xx,
        mgh
        (Madelyn Griffith-Haynie – ADDandSoMuchMORE dot com)
        ADD Coach Training Field founder; ADD Coaching co-founder
        “It takes a village to educate a world!”

        Liked by 3 people

  1. This post emitted coziness in your accounting of the craft and increased my knowledge of your local folklore. Really made my day, thank you.
    I wonder, do persons in your culture greet one another with a “Happy St. Brigids Day” on February 1st as well?

    Liked by 3 people

  2. [J] Where we stay in South Uist is Cille Bhrighde: on the small beach by our walled garden, Birgid stepped ashore in the Outer Hebrides for the first time (some believe that Hebrides is derived from Isle of Birgid), an oyster-catcher (Gille Bhrighde – servant boy of Birgid) perched symbolically on each wrist. Later a Celtic Chrisian chapel was built here, named after her, and though the chapel is long gone, to this day the place is known as Cille Bhrighde – the chapel of Birgid.

    Liked by 2 people

      1. There was indeed. Also ribbons on trees, though with few trees that was less practiced here. However traditions like that are dyeing out – it’s so often incomers like us who tend to see these things and say, wow, that’s good, and keep them alive.

        Liked by 1 person

  3. Oh wow that is so cool. I love the third one too that is my favorite also. Yum mashed potatoes my tummy would have been happy too!! So Spring starts Feb 1 for you? Huh, I like it…when does summer start?

    Liked by 2 people

      1. Huh, ours are the 21st of every three months, like summer is June 21, Fall Sept 21, Winter Dec 21 and Spring March 21. Funny I just assumed everyone’s seasons started on that same day whether it be summer in the southern hemisphere or winter in the northern hemisphere it still started on Dec 21. 🙂

        Liked by 1 person

  4. Brigid, wow, a fascinating post and I just want to rush out and try this! I am so impressed with your crosses and am particularly taken with the last simpler version. What a wonderful tradition and despite having visited Ireland numerous times, I’ve never heard of this particular skill. Wishing you many happy meditative hours making your creations. 😀 Ps. do you mark the saint’s day of your name at all?

    Liked by 1 person

      1. It is here too but already some plants are starting to peak out and the birds are definitely tweeting more. 🙂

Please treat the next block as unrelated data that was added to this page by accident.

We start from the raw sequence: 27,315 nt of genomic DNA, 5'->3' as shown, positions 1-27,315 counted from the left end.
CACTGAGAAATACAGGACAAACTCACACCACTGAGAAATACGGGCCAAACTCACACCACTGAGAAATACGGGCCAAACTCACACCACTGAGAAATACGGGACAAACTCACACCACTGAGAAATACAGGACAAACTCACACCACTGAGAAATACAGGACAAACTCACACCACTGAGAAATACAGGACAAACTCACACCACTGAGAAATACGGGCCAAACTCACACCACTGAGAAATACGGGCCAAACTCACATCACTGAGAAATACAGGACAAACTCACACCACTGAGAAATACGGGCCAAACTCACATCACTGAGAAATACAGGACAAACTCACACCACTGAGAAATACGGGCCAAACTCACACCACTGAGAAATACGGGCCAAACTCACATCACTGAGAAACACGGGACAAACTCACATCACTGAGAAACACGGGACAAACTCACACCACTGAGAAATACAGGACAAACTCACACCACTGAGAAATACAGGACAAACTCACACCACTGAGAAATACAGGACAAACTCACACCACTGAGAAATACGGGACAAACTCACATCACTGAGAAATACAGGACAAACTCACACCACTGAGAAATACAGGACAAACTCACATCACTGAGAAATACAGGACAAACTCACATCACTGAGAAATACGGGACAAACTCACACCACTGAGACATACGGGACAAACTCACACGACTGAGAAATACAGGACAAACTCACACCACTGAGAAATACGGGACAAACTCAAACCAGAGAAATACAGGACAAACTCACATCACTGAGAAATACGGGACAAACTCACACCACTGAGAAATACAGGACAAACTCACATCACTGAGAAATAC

Also lovely to find out about St Brigid, even though the first thing I saw when I started to scroll down was ‘Brigid was born in 451 AD’ – you’re the only Brigid I know so I was abit confused for a moment! 🙂 🙂 xxx

        Liked by 1 person

  5. When I was young I lived in a village where most activities centred around the parish church and thechurch calendar. At age 11 I became a bell-ringer, having to stand on an orange box to reach the bellrope, my brothers were choirboys and I remember the annual gathering at the vicarage to make palm crosses for Palm Sunday. These were given out to the congregation during the service.
    Lovely post 💜

    Liked by 1 person

      1. Unfortunately our vicar was not well-liked, he had replaced a long-standing elderly man who was well-loved in the parish and the new one was not much of a smiler! He was eventually banned from the bell-ringing group! 😄

        Liked by 1 person

  6. I so enjoyed your story and your weaving! The beginning is always the hardest because there is so much in a small area. Is Imbolc.the official date for Spring or is that a Celtic tradition? I love it when we learn from each other.

    Liked by 1 person

    1. Thank you Terri. Yes the beginning is rather fiddly! Imbolc is a Celtic tradition that many people still regard as the first day of spring in Ireland. Others go with 1 March or even 21 March so it gets rather confusing…
      The bulbs here are well up this year so I will go with 1 February for 2018.

      Like